Executive Orders (E.O.s) 12866 and 13563

E.O. 12866 and 13563 direct agencies to assess all costs and benefits of available regulatory alternatives and, if regulation is necessary, to select regulatory approaches that maximize net benefits (including potential economic, environmental, public health and safety effects, distributive impacts, and equity). E.O. 13563 emphasizes the importance of quantifying both costs and benefits, of reducing costs, of harmonizing rules, and of promoting flexibility. This final rule has been designated a “non-significant” regulatory action under section 3(f) of E.O. 12866. Accordingly, the rule has not been reviewed by the Office of Management and Budget under E.O. 12866.

Expected Costs of the Final Rule

This final regulatory impact analysis updates the preliminary regulatory impact analysis by including the most recent year's (2018) trade data. As shown in Table 1, in 2018, the PRC accounted for approximately 5.9 percent of Siluriformes fish imports and represented only 3.6 percent of Siluriformes fish consumption in the United States. The final rule is not expected to change the PRC's market share or to impose any cost on industry or consumers, because the final rule will maintain historical trade.

Table 1—Summary of Siluriformes Sales *

201420152016201720185 Year average
Millions of Dollars
Total U.S. Imports 1$346.66$351.13$405.61$381.89$547.10$406.48
Total U.S. Domestic Production 2$351.94$363.61$385.99$379.71$360.40$368.33
Total U.S. Exports 1$4.00$4.95$4.80$6.18$3.89$4.76
Total U.S. Consumption 3$694.60$709.79$786.80$755.43$903.61$770.04
Total U.S. Imports from the PRC 1$36.19$32.06$37.46$38.35$32.20$35.25
The PRC as % of U.S. Imports10.4%9.1%9.2%10.0%5.9%8.7%
The PRC as % of U.S. Domestic Production10.3%8.8%9.7%10.1%8.9%9.6%
The PRC as % of U.S. Consumption5.2%4.5%4.8%5.1%3.6%4.6%
Data Source: U.S. Census Bureau Trade Data.
* Numbers in table may not sum to totals due to rounding.
1 Import and Export Data Accessed from USDA Foreign Agricultural Service: Global Agricultural Trade System: https://apps.fas.usda.gov/​gats/​default.aspx/​.
2 U.S. Production Data Accessed from USDA National Agricultural Statistics Service: Quick Stats: https://quickstats.nass.usda.gov/​results/​6F6BAB14-7014-365B-ACEA-CA35C184329B?​pivot=​short_​desc.
3 U.S. Consumption data is assumed to equal Imports + Domestic Production − Exports.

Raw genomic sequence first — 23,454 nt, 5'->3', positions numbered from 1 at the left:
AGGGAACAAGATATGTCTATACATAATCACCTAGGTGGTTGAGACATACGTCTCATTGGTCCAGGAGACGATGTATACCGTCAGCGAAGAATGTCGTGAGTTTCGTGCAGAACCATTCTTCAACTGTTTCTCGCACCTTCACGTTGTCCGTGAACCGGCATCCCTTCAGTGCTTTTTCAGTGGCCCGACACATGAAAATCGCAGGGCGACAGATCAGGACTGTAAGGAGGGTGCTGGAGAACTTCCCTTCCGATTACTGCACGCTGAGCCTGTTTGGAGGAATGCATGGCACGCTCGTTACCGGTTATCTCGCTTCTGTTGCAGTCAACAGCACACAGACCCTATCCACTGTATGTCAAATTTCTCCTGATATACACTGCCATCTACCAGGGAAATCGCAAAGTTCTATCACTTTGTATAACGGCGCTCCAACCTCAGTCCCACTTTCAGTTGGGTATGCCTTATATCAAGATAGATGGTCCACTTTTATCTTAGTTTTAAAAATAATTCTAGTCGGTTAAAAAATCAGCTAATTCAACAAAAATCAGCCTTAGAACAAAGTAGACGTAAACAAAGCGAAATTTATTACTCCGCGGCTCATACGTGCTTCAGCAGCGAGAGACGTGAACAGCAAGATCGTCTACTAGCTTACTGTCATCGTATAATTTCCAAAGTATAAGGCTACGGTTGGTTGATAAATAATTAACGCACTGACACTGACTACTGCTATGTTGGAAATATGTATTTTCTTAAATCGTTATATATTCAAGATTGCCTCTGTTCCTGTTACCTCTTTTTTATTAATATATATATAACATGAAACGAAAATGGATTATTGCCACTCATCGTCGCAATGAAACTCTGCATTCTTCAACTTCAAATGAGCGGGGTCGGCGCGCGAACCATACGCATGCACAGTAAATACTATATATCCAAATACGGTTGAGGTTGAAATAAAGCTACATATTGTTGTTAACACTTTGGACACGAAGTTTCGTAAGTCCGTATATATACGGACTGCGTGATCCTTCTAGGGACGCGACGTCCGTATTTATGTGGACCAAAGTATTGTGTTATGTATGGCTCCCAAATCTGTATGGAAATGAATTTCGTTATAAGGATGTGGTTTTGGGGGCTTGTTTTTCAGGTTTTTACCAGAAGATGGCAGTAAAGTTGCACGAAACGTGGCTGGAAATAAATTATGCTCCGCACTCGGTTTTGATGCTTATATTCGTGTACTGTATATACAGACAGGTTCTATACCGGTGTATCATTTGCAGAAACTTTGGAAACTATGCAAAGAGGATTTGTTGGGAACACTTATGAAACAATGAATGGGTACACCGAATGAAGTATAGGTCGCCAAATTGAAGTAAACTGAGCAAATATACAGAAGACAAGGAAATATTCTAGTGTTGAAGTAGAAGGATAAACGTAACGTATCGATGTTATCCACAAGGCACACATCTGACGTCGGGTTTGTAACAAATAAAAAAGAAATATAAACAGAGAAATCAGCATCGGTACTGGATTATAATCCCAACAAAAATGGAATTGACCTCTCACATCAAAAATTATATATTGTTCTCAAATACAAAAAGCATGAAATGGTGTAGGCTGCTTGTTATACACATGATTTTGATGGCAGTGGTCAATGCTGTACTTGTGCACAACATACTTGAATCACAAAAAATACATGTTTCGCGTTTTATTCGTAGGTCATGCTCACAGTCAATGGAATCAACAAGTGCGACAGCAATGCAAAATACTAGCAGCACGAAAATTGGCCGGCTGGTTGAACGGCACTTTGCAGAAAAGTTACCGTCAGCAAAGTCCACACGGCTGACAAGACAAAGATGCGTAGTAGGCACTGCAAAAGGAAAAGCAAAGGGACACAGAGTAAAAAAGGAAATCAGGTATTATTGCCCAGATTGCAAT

Expected Benefits of the Final Rule

This final rule will maintain the Siluriformes fish trade between the United States and the PRC and its associated benefits. As shown in Table 2, the United States is the PRC's largest foreign customer of Siluriformes fish, purchasing on average 60 percent of their total frozen catfish and frozen catfish fillets exports from 2016 to 2018. As shown in Table 1, the U.S. consumes more Siluriformes fish than it produces. U.S. production meets approximately half of U.S. total demand. Maintaining current trade flows will help keep consumer prices for Siluriformes fish affordable and meet the large U.S. demand for these products. Additionally, the PRC provides several species of Siluriformes fish that are not produced domestically, allowing for greater product diversity and consumer choice.Start Printed Page 59681

Table 2—Chinese Siluriformes Export Market Share by Country

Partner countryUSD in millionsPercent share
201620172018201620172018
World$50.43$41.34$28.74100100100
United States35.9227.3211.98716642
Data Source: Global Trade Atlas—International Import and Export Commodity Trade Data (Numbers reported by Chinese Customs) Commodity: 030324—Catfish, Frozen and 030462—Catfish Fillets, Frozen.
FSIS downloaded the data from https://www.gtis.com, and it will be available upon request.

Regulatory Flexibility Act Assessment

The FSIS Administrator certifies that, for the purposes of the Regulatory Flexibility Act (5 U.S.C. 601 et seq.), this final rule will not have a significant economic impact on a substantial number of small entities in the United States, because, as stated above, the final rule will maintain existing trade. The trade volume is expected to remain within historical bounds, with little or no effect on U.S. establishments, regardless of size.

Executive Order (E.O.) 13771

Consistent with E.O. 13771 (82 FR 9339, February 3, 2017), this final rule facilitates regulatory cooperation with foreign governments. Therefore, this final rule is an E.O. 13771 deregulatory action.

Paperwork Reduction Act

No new paperwork requirements are associated with this final rule. Foreign countries wanting to export Siluriformes fish to the United States are required to provide information to FSIS certifying that their inspection system provides standards equivalent to those of the United States, and that the legal authority for the system and the implementing regulations are equivalent to those of the United States. FSIS provided the PRC with a questionnaire, referred to as the Self Reporting Tool (SRT), asking for detailed information about the country's inspection practices and procedures to assist the country in organizing its materials. This information collection was approved under OMB number 0583-0153. The rule contains no other paperwork requirements.

Executive Order (E.O.) 12988, Civil Justice Reform